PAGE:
The Bolivar R-1 School District will budget to spend about $848,297 from its capital reserves, bound for a series of needs, including the district’s bond-funded work, following board approval of its 2019-20 budget Tuesday, June 18.
With all members present, the board voted unanimously for a budget that predicts $33,861,000 in revenue and $34,724,000 in expenditures, leaving an $863,000 difference.
Last year’s revenue and expenditures were significantly lower, with the district recording $27,377,026 in revenue and $27,283,276 in expenditures, per the district’s budget booklet.
Those additional revenue and expenditure sums this year are part of the district’s no-tax-rate-increase bond package, which passed in April and infused $6 million for a series of projects.
|2019-20 budget||2018-19 forecast||2018-19 budget|
R-1 CFO Kelly Holt told the BH-FP Monday the district’s capital contributions to the project resulted in overall expenditures exceeding revenue.
“That’s our contributed capital for those projects,” he said. “The taxpayers have agreed to put $6 million for the projects, and we’re paying the other part.
“Our operating budget is actually almost flat or even,” Holt added.
The booklet backs up the assessment.
“Capital fund balances are anticipated to decrease $848,297 for bond construction projects and other capital needs districtwide,” the booklet states. “The operating and debt service funds are budgeted at a deficit of $54,699 and a surplus of $43,350, respectively.”
The district’s bond funds prioritize an early childhood learning center and propose an expansion at the middle school and a high school practice track, with an estimated total project price of $7,437,830.
Holt said the district will reap additional revenue from the bond’s $600,000 premium, the amount an investor is willing to pay to make the bond more attractive if it is traded later on. A $90,000 bond issuance cost puts the net gain at $510,000.
The district had budgeted to spend $624,105 out of its capital fund in 2018-19 and $6,809,864 in 2017-18.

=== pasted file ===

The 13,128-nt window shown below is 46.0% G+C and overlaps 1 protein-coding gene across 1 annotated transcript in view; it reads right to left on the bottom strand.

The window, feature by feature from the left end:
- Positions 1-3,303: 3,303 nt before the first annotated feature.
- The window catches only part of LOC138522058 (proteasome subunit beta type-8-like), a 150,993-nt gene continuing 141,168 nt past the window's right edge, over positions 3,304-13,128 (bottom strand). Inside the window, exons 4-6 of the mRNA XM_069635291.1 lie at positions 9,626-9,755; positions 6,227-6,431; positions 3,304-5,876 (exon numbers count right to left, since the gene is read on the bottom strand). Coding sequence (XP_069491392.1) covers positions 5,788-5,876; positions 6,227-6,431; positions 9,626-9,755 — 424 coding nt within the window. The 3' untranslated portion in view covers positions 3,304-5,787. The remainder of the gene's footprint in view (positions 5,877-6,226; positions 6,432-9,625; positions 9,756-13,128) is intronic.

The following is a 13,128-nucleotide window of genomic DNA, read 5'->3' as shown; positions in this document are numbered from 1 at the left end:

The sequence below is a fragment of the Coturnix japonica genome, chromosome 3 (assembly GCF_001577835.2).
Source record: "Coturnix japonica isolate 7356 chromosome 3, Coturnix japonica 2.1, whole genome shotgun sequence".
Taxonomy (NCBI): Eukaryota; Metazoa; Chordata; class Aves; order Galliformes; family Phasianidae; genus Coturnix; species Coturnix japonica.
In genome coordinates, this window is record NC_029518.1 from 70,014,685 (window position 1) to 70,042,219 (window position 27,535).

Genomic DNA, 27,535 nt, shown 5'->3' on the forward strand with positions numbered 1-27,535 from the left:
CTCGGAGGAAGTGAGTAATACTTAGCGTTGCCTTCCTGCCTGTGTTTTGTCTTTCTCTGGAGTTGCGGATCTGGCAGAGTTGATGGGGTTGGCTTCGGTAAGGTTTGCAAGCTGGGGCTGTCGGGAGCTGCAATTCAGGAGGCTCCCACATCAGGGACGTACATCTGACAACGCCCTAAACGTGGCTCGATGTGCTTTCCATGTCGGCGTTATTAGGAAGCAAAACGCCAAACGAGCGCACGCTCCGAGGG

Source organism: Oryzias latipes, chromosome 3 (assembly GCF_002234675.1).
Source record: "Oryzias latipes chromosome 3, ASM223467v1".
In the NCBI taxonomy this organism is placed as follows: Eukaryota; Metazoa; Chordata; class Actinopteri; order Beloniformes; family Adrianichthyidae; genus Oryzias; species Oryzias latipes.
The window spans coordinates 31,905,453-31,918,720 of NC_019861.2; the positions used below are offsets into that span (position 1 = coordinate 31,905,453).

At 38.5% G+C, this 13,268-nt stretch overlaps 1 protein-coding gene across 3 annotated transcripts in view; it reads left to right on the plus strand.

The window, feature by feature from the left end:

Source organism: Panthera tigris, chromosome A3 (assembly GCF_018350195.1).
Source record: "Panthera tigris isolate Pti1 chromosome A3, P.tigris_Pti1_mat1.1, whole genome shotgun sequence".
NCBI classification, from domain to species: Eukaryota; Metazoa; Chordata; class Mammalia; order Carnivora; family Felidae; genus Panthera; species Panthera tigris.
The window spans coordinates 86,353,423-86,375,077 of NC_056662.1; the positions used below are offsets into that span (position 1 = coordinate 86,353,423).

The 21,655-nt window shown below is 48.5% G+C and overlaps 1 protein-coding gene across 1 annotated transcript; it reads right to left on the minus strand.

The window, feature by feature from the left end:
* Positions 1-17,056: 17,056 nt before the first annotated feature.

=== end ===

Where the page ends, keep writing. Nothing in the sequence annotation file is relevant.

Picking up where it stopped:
The last time the district’s overall budget showed a deficit was in its 2016-17 fiscal year, when it spent bond funds that had been received in prior years. The district’s actual budget wasn’t in deficit that year, Holt said.
** forecast as of June 18, 2019
Before the vote, Holt read the board highlights from the booklet. The proposal supports the district’s pillars, he said, including its objective to prepare lifelong learners.
“That’s the core of what we do,” he told the board. “That’s instructional expenditures, direct instruction, instructional support, adoptions for curriculum and instructional coaches.”
The district has $14,991,000 budgeted for direct instruction, he said. It put $15,203,990 toward the expense last year, per the 2018-19 budget booklet.
However, the budget makes no reductions in its spending on curriculum, Holt told the board.
Other pillars, including the district’s goal of “future-ready” leaders, strong family and community partnerships and creating a safe learning environment are also funded, according to the booklet.
The budget puts $1,159,561 toward life skills, leadership, and extra and co-curricular activities. Another $664,988 is slated for programs, including parents as teachers, early childhood instruction, childcare services, summer school food service and parent involvement. Guidance and counseling is funded at $622,678. Health, wellness and nutrition receive $1,603,076 and safety, security, and facilities planning receive $7,333,996.